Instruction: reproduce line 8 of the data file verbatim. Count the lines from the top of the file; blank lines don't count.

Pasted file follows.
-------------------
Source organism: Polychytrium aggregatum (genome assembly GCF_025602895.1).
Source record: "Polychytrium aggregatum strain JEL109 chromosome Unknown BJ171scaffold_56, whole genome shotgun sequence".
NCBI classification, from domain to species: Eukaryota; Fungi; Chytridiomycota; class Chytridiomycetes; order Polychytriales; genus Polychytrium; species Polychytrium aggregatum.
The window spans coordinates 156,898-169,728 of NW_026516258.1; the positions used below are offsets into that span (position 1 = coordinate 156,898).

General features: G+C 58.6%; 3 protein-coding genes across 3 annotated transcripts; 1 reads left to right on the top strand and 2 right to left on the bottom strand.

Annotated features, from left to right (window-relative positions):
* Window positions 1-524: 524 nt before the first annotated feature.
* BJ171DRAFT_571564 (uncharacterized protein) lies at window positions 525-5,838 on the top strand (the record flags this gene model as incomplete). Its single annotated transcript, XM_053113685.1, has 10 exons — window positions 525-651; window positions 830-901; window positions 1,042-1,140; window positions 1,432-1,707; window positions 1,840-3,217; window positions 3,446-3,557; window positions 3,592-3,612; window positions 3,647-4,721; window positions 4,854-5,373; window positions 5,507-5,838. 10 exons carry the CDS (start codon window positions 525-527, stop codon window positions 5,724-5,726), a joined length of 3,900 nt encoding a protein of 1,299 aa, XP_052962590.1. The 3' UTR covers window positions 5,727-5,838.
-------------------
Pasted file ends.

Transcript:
* BJ171DRAFT_571564 (uncharacterized protein) lies at window positions 525-5,838 on the top strand (the record flags this gene model as incomplete). Its single annotated transcript, XM_053113685.1, has 10 exons — window positions 525-651; window positions 830-901; window positions 1,042-1,140; window positions 1,432-1,707; window positions 1,840-3,217; window positions 3,446-3,557; window positions 3,592-3,612; window positions 3,647-4,721; window positions 4,854-5,373; window positions 5,507-5,838. 10 exons carry the CDS (start codon window positions 525-527, stop codon window positions 5,724-5,726), a joined length of 3,900 nt encoding a protein of 1,299 aa, XP_052962590.1. The 3' UTR covers window positions 5,727-5,838.